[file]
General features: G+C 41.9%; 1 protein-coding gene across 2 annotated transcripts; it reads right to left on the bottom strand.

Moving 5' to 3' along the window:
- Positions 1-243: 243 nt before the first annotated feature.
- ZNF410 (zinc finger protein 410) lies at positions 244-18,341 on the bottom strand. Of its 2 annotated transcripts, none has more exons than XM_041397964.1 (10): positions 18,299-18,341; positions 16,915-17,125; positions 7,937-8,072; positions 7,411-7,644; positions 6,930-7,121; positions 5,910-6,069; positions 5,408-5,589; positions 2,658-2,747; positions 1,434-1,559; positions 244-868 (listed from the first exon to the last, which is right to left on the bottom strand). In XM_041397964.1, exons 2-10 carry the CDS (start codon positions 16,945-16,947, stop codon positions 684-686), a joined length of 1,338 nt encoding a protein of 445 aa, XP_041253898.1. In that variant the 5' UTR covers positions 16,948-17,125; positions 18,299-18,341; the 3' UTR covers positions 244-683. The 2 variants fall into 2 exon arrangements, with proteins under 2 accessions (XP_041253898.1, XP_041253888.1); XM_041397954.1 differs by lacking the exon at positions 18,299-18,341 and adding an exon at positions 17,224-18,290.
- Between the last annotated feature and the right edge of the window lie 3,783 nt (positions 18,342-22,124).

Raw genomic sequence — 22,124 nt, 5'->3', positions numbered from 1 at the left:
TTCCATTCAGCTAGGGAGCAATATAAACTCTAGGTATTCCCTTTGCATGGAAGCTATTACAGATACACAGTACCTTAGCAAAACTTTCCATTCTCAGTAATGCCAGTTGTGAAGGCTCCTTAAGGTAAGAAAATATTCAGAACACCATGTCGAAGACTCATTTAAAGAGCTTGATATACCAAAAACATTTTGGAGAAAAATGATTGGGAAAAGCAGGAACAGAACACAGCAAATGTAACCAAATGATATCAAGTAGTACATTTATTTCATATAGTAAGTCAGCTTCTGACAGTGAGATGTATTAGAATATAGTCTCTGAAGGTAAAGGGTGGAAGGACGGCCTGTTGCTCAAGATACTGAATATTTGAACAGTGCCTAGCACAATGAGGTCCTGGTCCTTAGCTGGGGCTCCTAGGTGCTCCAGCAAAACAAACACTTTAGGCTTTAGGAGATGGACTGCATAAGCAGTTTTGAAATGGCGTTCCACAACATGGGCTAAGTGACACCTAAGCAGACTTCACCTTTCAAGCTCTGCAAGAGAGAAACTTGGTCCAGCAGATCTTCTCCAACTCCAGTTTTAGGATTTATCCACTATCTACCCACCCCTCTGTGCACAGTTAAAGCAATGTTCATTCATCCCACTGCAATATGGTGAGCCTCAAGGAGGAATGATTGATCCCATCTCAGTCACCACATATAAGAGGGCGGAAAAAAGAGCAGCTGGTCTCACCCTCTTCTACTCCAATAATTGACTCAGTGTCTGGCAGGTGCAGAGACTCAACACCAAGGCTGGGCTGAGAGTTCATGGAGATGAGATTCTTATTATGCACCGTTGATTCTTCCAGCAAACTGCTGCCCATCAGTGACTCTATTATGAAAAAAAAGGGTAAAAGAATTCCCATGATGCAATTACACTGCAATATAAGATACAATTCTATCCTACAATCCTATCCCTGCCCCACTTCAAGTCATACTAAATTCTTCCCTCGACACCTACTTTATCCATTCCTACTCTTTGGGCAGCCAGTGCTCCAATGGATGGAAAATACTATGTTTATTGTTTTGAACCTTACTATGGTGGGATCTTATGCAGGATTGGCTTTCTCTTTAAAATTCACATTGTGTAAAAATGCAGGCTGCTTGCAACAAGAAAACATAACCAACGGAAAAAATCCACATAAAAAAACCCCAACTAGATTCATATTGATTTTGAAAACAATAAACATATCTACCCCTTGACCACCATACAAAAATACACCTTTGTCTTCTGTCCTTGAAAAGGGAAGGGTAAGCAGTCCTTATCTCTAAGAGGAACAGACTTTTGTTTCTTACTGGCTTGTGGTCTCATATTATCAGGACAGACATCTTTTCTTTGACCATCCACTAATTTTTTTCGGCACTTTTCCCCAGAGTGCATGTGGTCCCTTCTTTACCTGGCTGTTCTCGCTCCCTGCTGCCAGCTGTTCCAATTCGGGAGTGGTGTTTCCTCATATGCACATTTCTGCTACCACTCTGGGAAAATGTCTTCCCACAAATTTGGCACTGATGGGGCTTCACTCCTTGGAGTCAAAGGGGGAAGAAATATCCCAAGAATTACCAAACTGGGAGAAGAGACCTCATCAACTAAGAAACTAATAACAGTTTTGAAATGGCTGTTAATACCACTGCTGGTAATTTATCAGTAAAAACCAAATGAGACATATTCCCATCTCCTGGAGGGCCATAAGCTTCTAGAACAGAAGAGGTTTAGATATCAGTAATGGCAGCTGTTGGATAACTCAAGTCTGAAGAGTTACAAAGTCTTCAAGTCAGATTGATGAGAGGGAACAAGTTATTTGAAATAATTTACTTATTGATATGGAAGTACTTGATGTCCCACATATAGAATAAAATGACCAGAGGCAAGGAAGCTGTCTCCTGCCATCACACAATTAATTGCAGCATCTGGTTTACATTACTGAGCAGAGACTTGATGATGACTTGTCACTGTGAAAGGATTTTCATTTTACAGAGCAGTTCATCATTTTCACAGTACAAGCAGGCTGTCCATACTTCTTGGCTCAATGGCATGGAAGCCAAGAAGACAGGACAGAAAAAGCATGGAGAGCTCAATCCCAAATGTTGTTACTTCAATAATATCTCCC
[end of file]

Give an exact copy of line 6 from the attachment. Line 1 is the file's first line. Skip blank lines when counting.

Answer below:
Raw genomic sequence — 22,124 nt, 5'->3', positions numbered from 1 at the left: